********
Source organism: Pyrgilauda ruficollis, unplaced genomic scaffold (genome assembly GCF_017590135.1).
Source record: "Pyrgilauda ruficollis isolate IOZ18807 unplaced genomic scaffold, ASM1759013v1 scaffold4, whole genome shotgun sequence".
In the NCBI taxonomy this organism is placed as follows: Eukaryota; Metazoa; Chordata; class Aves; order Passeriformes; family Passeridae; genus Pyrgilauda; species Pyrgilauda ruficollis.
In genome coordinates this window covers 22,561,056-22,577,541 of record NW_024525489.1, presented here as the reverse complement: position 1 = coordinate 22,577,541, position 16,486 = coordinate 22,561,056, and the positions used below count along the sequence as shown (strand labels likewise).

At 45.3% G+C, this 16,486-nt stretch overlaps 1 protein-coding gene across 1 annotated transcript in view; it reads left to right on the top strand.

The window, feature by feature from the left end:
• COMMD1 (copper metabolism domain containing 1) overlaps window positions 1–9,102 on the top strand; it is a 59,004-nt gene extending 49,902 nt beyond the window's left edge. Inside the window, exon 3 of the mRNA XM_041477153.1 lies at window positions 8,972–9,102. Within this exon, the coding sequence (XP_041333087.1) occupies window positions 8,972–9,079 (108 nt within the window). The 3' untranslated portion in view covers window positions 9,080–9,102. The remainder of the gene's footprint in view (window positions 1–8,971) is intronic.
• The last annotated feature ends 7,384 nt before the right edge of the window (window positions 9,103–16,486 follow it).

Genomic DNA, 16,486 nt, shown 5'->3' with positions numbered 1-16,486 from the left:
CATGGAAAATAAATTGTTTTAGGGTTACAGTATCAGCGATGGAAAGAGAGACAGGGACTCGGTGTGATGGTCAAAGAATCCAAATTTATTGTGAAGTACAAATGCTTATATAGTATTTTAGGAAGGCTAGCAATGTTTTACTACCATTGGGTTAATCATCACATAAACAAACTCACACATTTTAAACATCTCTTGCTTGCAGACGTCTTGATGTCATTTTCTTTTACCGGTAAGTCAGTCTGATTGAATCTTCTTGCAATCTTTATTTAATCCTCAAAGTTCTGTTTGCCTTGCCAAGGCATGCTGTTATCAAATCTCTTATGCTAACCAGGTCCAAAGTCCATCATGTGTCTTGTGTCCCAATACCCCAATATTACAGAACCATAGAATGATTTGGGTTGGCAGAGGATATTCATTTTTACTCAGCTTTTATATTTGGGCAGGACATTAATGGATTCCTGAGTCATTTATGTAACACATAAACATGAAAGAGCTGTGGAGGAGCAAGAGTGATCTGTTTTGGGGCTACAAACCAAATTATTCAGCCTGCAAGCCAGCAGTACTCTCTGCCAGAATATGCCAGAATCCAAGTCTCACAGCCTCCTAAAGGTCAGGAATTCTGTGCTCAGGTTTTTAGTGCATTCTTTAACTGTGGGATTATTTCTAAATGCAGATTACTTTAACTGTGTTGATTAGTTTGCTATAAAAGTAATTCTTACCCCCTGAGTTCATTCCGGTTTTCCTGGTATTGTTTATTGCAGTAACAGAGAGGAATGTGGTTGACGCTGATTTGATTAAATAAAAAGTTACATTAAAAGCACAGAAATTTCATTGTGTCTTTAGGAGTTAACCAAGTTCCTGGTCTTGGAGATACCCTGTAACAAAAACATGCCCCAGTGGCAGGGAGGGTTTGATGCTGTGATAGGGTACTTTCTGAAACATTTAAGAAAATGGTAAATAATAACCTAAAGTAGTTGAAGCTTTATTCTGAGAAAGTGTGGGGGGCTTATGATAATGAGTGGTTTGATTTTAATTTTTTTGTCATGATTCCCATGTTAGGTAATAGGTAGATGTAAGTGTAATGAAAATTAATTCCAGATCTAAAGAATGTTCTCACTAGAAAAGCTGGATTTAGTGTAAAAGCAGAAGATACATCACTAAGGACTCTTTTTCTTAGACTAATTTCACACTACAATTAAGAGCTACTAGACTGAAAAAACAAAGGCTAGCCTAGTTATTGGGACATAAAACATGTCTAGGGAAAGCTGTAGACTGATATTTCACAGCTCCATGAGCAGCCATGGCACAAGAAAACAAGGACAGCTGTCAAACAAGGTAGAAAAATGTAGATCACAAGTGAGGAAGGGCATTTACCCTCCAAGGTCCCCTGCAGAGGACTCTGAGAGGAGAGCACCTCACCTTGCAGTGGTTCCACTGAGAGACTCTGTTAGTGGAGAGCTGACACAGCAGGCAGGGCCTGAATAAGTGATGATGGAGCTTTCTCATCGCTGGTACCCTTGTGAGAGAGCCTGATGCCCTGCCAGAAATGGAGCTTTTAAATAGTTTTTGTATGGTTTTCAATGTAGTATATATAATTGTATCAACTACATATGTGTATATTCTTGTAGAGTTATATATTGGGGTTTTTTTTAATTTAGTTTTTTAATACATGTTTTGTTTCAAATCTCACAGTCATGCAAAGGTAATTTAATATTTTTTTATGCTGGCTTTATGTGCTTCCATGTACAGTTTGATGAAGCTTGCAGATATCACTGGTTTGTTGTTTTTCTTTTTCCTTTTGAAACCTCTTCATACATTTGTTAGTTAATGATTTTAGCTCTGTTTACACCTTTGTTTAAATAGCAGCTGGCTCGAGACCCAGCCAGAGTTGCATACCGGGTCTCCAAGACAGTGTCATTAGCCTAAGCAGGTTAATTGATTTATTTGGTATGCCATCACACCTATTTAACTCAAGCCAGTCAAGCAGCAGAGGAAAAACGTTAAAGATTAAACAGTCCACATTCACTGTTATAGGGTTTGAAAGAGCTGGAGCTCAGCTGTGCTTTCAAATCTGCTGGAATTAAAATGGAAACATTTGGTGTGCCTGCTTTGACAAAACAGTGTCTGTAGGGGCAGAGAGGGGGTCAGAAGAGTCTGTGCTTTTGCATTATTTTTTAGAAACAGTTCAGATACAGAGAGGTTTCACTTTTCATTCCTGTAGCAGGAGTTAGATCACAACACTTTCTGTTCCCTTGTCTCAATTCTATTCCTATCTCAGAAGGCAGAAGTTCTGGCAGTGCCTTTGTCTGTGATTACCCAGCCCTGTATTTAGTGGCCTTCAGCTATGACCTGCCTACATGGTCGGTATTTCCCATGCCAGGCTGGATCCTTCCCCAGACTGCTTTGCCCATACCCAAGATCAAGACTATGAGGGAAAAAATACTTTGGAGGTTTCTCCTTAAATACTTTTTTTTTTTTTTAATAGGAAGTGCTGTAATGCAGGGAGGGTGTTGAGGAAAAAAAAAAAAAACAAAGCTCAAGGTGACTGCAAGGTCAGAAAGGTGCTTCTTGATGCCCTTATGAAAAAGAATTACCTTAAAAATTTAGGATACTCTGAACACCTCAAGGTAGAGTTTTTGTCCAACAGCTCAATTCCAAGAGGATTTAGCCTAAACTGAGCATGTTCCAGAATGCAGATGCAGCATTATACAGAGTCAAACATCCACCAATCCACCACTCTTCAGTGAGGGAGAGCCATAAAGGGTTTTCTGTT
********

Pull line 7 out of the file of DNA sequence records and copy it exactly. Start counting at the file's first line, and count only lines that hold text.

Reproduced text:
• COMMD1 (copper metabolism domain containing 1) overlaps window positions 1–9,102 on the top strand; it is a 59,004-nt gene extending 49,902 nt beyond the window's left edge. Inside the window, exon 3 of the mRNA XM_041477153.1 lies at window positions 8,972–9,102. Within this exon, the coding sequence (XP_041333087.1) occupies window positions 8,972–9,079 (108 nt within the window). The 3' untranslated portion in view covers window positions 9,080–9,102. The remainder of the gene's footprint in view (window positions 1–8,971) is intronic.